Thursday, January 11, 2007

The Murraycle worker

They’ve won eight of their last 11 games and suddenly playing hockey in St. Louis is a whole lot more fun than it was a month ago. Since Andy Murray arrived on the scene in Missouri, both players and the fans seem to be taking hockey a bit more seriously.

Murray has managed to do what many thought would be impossible, have an underperforming squad find their game and begin the slow climb back to respectability in the NHL.

Murray took over from Mike Kitchen on December 11th and one month later the Blues are looking to not only improve their play but their position in the standings as well.

And with success on the ice will come success at the box office, having suffered some rather embarrassing crowds at the start of the season, the rejuvenated Blues are beginning to win back the wayward Blues fans.

As well, the resurrection of the Blues has even been timed to coincide with their debut on NBC’s coverage of the NHL for 2007 with a game this Saturday with the LA Kings.

The latest victims to the blazing Blues were the New Jersey Devils who dropped a 3-2 decision to the “western doormat” Blues, a result that was met with typical New York disdain.

For Murray who was thrown under the bus in Los Angeles last year, the quick rebuilding job in St. Louis must be just what the Blues management had hoped for when they decided to replace Kitchen in December.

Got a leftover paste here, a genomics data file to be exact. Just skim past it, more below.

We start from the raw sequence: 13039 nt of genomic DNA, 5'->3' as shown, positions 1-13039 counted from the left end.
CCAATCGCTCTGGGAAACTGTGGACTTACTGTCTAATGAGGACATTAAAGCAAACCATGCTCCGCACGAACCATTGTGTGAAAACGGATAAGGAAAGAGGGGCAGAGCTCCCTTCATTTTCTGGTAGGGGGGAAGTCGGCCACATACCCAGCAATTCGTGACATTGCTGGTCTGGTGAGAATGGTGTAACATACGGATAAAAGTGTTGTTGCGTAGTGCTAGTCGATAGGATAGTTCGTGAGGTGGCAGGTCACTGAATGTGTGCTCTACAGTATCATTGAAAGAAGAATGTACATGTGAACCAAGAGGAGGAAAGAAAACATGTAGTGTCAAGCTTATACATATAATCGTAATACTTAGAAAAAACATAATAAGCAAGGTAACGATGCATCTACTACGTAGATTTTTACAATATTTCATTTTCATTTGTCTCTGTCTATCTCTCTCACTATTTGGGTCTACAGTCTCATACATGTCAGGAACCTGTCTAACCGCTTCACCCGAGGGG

The team they had purchased in the off season had suffered years of neglect under less than interested owners and basically everyone is starting all over again. While Kitchen was considered a good coach trapped in a rather bad situation, for whatever reason the players refused to buy into his system.

There doesn’t seem to be any such hesitation to follow Murray’s lead, though winning always helps a coach get his message across. It makes for a natural motivating system that seems to build upon itself.

At 37 points on the year so far and still 9 away from a final playoff spot, they aren’t quite ready to print playoff tickets in St. Louis yet, but at least they can start thinking about pricing out paper, which is something that even the most optimistic of Blues wouldn’t’ have dared done a month ago.

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